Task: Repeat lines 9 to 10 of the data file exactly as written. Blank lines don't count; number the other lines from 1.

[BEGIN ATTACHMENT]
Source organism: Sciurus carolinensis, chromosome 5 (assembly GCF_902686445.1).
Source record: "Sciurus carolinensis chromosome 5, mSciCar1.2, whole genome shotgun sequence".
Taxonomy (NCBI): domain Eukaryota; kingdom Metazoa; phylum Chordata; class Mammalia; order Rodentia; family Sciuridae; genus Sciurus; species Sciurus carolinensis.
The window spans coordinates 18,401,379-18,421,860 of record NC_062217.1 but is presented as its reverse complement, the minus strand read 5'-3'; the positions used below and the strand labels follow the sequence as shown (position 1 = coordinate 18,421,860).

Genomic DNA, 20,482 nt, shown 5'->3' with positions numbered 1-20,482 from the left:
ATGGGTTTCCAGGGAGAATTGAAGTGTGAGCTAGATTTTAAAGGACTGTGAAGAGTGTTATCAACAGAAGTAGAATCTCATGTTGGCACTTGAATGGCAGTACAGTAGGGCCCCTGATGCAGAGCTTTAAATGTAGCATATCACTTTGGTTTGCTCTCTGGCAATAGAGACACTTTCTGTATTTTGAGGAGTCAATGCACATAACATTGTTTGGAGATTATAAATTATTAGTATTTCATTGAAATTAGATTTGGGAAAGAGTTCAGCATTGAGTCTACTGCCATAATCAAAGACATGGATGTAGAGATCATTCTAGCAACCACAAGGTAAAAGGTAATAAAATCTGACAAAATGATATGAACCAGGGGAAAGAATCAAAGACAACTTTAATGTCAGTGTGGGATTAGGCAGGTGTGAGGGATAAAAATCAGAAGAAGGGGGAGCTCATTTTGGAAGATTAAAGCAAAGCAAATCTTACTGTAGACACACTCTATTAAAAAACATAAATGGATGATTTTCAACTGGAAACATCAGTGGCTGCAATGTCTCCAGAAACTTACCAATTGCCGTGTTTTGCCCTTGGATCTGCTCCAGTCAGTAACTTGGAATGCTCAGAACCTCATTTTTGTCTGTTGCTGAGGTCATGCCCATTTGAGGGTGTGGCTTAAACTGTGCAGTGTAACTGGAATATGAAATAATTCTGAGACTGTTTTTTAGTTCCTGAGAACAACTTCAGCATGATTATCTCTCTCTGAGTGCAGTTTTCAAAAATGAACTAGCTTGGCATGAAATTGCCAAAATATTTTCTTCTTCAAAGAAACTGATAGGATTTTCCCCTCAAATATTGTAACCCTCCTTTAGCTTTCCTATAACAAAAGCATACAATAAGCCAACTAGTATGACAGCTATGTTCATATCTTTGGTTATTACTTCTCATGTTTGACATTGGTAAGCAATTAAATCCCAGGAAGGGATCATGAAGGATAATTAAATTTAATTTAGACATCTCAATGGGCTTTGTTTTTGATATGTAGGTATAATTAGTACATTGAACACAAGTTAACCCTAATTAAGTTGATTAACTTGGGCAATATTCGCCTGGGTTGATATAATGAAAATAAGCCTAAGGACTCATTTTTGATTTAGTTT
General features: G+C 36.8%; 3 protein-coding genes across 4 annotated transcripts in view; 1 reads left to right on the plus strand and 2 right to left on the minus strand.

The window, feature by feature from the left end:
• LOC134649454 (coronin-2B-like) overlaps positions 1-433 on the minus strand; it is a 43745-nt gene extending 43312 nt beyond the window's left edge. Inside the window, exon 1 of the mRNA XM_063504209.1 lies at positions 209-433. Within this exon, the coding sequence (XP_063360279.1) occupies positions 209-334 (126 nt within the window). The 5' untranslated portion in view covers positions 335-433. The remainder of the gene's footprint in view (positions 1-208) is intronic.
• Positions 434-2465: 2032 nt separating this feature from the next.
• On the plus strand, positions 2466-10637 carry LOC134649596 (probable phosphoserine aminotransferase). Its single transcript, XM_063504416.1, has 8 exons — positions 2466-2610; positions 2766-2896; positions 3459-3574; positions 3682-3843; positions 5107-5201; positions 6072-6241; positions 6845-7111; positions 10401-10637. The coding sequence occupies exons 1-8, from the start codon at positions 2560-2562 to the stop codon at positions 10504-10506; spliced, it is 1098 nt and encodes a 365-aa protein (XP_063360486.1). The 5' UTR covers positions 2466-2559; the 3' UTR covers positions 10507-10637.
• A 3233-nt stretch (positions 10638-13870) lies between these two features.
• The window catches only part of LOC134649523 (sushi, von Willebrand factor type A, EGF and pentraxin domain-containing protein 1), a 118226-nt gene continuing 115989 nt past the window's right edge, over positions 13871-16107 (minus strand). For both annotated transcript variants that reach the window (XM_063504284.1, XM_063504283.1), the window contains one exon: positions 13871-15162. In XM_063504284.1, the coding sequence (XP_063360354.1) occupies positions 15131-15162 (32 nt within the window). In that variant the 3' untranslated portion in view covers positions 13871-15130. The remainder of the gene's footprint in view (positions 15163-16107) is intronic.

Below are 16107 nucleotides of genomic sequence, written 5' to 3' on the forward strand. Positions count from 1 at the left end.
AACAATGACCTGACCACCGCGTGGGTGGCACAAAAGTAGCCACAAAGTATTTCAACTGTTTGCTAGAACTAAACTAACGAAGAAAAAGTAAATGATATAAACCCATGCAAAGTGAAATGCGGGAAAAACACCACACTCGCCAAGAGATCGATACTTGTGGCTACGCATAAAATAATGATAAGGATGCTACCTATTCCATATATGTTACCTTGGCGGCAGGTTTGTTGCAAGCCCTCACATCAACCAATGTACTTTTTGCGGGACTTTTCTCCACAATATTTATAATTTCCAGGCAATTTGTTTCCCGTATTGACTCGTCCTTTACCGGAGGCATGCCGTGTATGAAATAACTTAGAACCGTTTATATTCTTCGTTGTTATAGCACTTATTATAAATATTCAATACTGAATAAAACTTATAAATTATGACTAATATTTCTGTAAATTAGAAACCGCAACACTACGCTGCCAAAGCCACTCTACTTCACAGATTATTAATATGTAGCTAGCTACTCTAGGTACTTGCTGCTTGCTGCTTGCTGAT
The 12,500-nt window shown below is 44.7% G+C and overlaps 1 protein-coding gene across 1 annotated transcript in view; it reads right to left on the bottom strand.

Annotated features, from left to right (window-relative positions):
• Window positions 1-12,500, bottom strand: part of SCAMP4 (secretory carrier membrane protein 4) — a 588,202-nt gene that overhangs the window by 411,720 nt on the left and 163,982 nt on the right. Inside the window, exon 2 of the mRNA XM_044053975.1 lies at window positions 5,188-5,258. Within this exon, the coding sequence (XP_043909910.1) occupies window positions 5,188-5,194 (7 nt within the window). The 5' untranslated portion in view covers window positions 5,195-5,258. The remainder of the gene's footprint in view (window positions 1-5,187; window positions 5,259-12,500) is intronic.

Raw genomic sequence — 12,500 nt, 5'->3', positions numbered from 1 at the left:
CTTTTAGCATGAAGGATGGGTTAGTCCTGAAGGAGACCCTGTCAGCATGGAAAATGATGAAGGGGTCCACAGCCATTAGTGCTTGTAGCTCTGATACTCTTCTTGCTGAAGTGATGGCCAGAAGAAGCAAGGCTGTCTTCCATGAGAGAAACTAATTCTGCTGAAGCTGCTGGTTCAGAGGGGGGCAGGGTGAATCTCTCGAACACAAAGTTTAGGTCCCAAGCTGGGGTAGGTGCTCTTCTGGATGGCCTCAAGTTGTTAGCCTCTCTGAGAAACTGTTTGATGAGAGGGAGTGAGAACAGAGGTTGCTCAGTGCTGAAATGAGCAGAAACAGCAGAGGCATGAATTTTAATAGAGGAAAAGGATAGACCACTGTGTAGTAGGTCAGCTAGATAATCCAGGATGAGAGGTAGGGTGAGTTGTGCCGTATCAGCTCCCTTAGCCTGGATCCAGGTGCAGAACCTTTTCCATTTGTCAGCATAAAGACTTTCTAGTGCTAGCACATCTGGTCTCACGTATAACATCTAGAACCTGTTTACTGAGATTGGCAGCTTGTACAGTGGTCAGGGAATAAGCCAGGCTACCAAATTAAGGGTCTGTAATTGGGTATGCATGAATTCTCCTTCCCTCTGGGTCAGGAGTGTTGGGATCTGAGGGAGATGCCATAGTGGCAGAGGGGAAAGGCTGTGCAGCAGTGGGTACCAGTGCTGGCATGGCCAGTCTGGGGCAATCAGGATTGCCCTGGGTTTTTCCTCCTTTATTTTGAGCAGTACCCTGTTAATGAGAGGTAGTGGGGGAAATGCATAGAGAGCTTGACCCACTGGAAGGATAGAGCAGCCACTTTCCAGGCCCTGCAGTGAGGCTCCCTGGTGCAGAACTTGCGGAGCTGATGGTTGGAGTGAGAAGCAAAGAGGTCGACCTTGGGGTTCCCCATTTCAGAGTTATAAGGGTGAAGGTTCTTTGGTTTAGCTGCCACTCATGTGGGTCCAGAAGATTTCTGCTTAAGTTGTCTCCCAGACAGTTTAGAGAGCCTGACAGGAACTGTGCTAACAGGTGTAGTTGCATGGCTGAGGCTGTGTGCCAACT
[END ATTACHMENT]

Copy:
• LOC134649454 (coronin-2B-like) overlaps positions 1-433 on the minus strand; it is a 43745-nt gene extending 43312 nt beyond the window's left edge. Inside the window, exon 1 of the mRNA XM_063504209.1 lies at positions 209-433. Within this exon, the coding sequence (XP_063360279.1) occupies positions 209-334 (126 nt within the window). The 5' untranslated portion in view covers positions 335-433. The remainder of the gene's footprint in view (positions 1-208) is intronic.
• Positions 434-2465: 2032 nt separating this feature from the next.